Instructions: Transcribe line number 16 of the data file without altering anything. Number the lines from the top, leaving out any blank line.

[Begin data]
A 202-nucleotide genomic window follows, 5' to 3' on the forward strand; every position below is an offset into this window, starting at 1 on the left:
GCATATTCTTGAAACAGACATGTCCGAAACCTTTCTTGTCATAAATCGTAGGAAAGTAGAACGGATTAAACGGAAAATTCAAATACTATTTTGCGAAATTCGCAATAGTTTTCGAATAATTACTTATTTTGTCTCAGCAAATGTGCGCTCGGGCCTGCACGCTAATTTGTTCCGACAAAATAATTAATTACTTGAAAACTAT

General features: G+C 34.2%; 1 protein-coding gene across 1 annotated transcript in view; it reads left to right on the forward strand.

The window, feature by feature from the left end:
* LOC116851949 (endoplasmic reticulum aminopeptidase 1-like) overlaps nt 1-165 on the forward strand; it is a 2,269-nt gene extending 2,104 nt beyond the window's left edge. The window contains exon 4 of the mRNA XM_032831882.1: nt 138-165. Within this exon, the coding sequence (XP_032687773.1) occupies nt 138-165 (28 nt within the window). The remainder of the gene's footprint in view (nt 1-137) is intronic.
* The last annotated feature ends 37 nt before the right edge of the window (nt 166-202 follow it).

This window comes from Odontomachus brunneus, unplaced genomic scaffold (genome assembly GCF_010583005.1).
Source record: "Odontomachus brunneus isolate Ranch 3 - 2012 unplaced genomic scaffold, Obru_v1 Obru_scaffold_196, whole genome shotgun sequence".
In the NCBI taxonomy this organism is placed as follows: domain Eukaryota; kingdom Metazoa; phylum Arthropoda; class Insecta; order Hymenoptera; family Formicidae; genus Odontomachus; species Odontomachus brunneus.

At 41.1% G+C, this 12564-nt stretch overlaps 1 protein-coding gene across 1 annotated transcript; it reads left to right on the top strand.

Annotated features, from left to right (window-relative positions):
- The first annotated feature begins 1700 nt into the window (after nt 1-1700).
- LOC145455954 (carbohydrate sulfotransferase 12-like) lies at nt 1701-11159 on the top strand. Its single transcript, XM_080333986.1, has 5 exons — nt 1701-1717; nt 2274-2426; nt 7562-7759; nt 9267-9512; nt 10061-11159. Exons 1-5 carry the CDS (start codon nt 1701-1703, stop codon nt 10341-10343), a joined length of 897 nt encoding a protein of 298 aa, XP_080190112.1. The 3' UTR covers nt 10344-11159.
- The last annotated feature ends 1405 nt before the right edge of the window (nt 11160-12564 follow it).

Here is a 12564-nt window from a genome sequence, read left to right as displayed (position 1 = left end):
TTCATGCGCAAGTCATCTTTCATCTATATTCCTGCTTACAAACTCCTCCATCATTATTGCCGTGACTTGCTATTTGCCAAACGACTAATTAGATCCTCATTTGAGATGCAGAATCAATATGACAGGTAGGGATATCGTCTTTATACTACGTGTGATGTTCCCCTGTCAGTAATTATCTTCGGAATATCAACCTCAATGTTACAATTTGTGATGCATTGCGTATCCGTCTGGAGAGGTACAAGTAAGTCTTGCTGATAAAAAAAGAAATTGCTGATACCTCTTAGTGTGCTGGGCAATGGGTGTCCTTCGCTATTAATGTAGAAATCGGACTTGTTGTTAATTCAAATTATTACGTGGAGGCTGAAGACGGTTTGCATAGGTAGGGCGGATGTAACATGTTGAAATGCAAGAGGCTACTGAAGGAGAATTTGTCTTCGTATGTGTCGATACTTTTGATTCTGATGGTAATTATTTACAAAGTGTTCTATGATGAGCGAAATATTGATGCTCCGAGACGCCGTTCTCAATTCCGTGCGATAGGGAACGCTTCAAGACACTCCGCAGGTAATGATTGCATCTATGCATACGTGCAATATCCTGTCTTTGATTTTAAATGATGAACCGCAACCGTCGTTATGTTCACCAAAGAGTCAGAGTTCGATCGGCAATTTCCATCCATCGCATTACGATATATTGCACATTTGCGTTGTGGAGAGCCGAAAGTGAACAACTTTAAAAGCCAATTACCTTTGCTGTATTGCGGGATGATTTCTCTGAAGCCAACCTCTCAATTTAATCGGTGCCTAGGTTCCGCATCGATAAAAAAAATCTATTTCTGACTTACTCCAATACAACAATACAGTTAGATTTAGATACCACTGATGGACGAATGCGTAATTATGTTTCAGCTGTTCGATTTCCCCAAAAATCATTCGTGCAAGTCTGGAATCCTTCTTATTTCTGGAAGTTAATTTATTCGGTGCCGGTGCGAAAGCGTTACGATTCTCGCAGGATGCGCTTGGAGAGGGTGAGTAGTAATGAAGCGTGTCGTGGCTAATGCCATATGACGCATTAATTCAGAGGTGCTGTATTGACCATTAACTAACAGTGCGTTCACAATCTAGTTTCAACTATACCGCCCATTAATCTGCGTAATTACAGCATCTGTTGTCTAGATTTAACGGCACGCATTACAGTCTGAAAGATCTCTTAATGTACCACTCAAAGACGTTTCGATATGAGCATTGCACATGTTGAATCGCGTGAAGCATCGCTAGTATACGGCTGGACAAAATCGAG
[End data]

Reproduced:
TTCATGCGCAAGTCATCTTTCATCTATATTCCTGCTTACAAACTCCTCCATCATTATTGCCGTGACTTGCTATTTGCCAAACGACTAATTAGATCCTCATTTGAGATGCAGAATCAATATGACAGGTAGGGATATCGTCTTTATACTACGTGTGATGTTCCCCTGTCAGTAATTATCTTCGGAATATCAACCTCAATGTTACAATTTGTGATGCATTGCGTATCCGTCTGGAGAGGTACAAGTAAGTCTTGCTGATAAAAAAAGAAATTGCTGATACCTCTTAGTGTGCTGGGCAATGGGTGTCCTTCGCTATTAATGTAGAAATCGGACTTGTTGTTAATTCAAATTATTACGTGGAGGCTGAAGACGGTTTGCATAGGTAGGGCGGATGTAACATGTTGAAATGCAAGAGGCTACTGAAGGAGAATTTGTCTTCGTATGTGTCGATACTTTTGATTCTGATGGTAATTATTTACAAAGTGTTCTATGATGAGCGAAATATTGATGCTCCGAGACGCCGTTCTCAATTCCGTGCGATAGGGAACGCTTCAAGACACTCCGCAGGTAATGATTGCATCTATGCATACGTGCAATATCCTGTCTTTGATTTTAAATGATGAACCGCAACCGTCGTTATGTTCACCAAAGAGTCAGAGTTCGATCGGCAATTTCCATCCATCGCATTACGATATATTGCACATTTGCGTTGTGGAGAGCCGAAAGTGAACAACTTTAAAAGCCAATTACCTTTGCTGTATTGCGGGATGATTTCTCTGAAGCCAACCTCTCAATTTAATCGGTGCCTAGGTTCCGCATCGATAAAAAAAATCTATTTCTGACTTACTCCAATACAACAATACAGTTAGATTTAGATACCACTGATGGACGAATGCGTAATTATGTTTCAGCTGTTCGATTTCCCCAAAAATCATTCGTGCAAGTCTGGAATCCTTCTTATTTCTGGAAGTTAATTTATTCGGTGCCGGTGCGAAAGCGTTACGATTCTCGCAGGATGCGCTTGGAGAGGGTGAGTAGTAATGAAGCGTGTCGTGGCTAATGCCATATGACGCATTAATTCAGAGGTGCTGTATTGACCATTAACTAACAGTGCGTTCACAATCTAGTTTCAACTATACCGCCCATTAATCTGCGTAATTACAGCATCTGTTGTCTAGATTTAACGGCACGCATTACAGTCTGAAAGATCTCTTAATGTACCACTCAAAGACGTTTCGATATGAGCATTGCACATGTTGAATCGCGTGAAGCATCGCTAGTATACGGCTGGACAAAATCGAG